Called to Light
Once you begin to understand that you are the Light of the world, and He who is Light has infused you with Light, nearly the entirety of the focus in spiritual forms around the concept of cultivating that light.
This principle is found in Proverbs 4:18,
"But the path of the just is as the shining light, that shines more and more to the perfect day."
Jesus said this in a similar way in Matthew 6:22,
"The light of the body is the eye. Therefore if your eye is sound, your whole body shall be full of light."
It is part of our growth and maturity to be “full of light”.
As we become followers of Jesus we are given a taste of His light in order to develop a hunger for more light.
The bible records numerous instances of Jesus removing himself from the people around him to go pray:
“And he withdrew himself into the wilderness, and prayed.” Luke 5:16
“And when he had sent them away, he departed into a mountain to pray.” Mark 6:46
“And very early, it being yet night, having risen, he went forth, and went away to a desert place, and was there praying.” Mark 1:35
“And he went forward a little, and fell on the ground, and prayed that, if it were possible, the hour might pass from him.” Mark 14:35
Jesus cultivated an intentional devotional life. He was continually seeking his father. A key for understanding Jesus’ approach to this life is found in this statement.
“Man shall not live by bread alone, but on every word that proceeds from the mouth of God (Matthew 4:4).”
The bread of life, true spiritual life, is then living from every word that proceeds from the mouth of God. As has been said previously, this statement Jesus makes is an experiential reality regarding his relationship with his father. He is directly referencing something that has taken place in his life. His life then reflects this consistent devotion to prayer.
John Paul Jackson has called this…
"discovering the rhythm of spiritual life."
If we are to be conformed to an image, it is helpful to have an idea of what that image will look like. The makeup of the image we are created in is conveyed to us by the word of God. His words are spirit and life (John 6:63), and those words are communicated to us in our prayer life. When we approach God, he speaks tenderly to us, and begins to bring to light who we are. It does not seem like a far stretch to assume that when Jesus removed himself to the wilderness to pray, he continued to hear words that proceeded from the mouth of God.
Christian history has utilized many metaphors to explain the idea of being a “partaker of the divine nature”. One such metaphor is pictured in the image of a sword lowered into a forge. The sword absorbs the fire, but never becomes the fire itself. It retains its distinction. To the degree the sword is immersed into the forge, the blade radiates the forge's heat. The blade has no heat of itself, but it is perfectly suited to carry the heat of the forge as it nears the fire. From the drop of water in a bottle of wine that becomes like the wine, to the warmth of the sun reflected by the air, we are assured throughout history that something mysterious has taken place.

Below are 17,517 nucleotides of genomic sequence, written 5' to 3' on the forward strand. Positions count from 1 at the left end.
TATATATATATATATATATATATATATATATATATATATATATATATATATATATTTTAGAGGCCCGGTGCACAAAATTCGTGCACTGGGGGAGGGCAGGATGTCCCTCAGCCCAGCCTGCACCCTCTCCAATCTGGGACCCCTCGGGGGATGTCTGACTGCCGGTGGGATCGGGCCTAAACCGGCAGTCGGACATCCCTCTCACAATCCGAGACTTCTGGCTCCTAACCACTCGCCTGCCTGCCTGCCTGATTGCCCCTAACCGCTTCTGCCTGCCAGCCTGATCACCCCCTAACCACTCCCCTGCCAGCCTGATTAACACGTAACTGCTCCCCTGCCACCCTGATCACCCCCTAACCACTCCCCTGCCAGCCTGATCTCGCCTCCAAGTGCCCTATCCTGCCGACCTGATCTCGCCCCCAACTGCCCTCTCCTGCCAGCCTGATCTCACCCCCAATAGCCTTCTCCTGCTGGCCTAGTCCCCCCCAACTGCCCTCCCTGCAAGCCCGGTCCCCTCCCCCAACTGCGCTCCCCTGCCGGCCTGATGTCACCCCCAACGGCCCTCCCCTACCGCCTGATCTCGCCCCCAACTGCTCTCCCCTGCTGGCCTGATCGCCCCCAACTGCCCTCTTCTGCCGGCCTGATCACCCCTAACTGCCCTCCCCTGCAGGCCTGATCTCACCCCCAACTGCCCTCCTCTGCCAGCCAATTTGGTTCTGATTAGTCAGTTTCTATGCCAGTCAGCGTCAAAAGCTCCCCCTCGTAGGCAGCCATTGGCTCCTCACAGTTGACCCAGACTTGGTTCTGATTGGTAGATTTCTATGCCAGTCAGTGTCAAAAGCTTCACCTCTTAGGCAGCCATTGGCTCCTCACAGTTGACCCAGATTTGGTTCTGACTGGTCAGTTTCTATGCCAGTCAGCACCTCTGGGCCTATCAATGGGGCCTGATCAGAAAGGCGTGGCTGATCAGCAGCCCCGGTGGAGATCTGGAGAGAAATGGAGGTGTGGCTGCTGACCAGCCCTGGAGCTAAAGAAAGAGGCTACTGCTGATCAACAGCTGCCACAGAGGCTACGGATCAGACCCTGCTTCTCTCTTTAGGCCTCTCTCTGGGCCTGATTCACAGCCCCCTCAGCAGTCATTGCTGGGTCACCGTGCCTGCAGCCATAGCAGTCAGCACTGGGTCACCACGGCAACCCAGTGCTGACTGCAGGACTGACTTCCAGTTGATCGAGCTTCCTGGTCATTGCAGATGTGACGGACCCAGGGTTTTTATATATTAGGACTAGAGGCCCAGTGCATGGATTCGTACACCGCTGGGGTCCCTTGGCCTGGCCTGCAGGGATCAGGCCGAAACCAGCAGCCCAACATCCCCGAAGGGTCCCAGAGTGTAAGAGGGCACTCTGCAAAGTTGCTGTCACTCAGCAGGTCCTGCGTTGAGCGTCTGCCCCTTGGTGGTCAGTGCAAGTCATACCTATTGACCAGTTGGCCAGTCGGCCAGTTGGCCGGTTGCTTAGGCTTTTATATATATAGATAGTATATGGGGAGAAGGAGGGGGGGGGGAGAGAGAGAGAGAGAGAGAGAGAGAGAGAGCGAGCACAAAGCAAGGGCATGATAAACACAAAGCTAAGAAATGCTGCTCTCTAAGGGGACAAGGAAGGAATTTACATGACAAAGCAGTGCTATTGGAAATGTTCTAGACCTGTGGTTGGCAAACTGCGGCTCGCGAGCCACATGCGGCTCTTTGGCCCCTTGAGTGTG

This mystical union of Spirit with spirit is deep and profound. The more one speaks of it, the more it seems to echo the words of Jesus to Nicodemus in John 3,
“The wind blows where it wills, and you hear the sound thereof, but cannot tell from where it came, and where it goes: so is everyone that is born of the Spirit.”
Yet this Divine union has found a consistent expression throughout Christian history. Catholics, Eastern Orthodox, Anglican, and Protestant, Evangelical, Pentecostal, and Charismatic have all held similar views towards embracing the spiritual journey, and prayer is central to all of them.
The Spiritual Disciplines
In recent years, the rediscovering of Christian spiritual disciplines has become popular. In our day and age these are generally referred to as:
Silence/Meditation - Contemplation on the Word, purpose, ways and pleasures of God
Solitude - Removing yourself from others to be with God
Prayer - Communing with God regarding specific circumstances
Worship - Response of adoration to the heartbeat of the Father
Fasting - Conscious recognition of “Man does not live by bread alone…”
Simplicity - Treating our possessions as a gift from God
Submission - Willful submission to others in your life
Guidance - Being led by those who have gone before
Celebration - Celebrating the life of God in the believer
Confession - Confessing our faults to another in order to be heard and healed
Service - Serving others to free us from ourselves
Study - Time set aside to learn and grow in the Word and the ways of God
These are really, at their most basic, ways of cultivating a value for the presence of God (see the series on the Desert Fathers and Mothers for a more detailed analysis of Christian discipline).
Developing disciplines in your life makes room on a consistent basis for God to speak to you, and for you to respond to his presence. The only way to grow in his light is to experience his light. Salvation is merely the beginning of the journey. Christian formation is ongoing, it is experiencing the embrace of the Father and becoming more and more like the image of the uncreated One. And maybe, as we gaze at our Creator, we continue to become like the one at whom we are gazing.
“But we all, with unveiled face beholding as in a mirror the glory of the Lord, are changed into the same image from glory to glory, even as by the Spirit of the Lord.” 2 Corinthians 3:18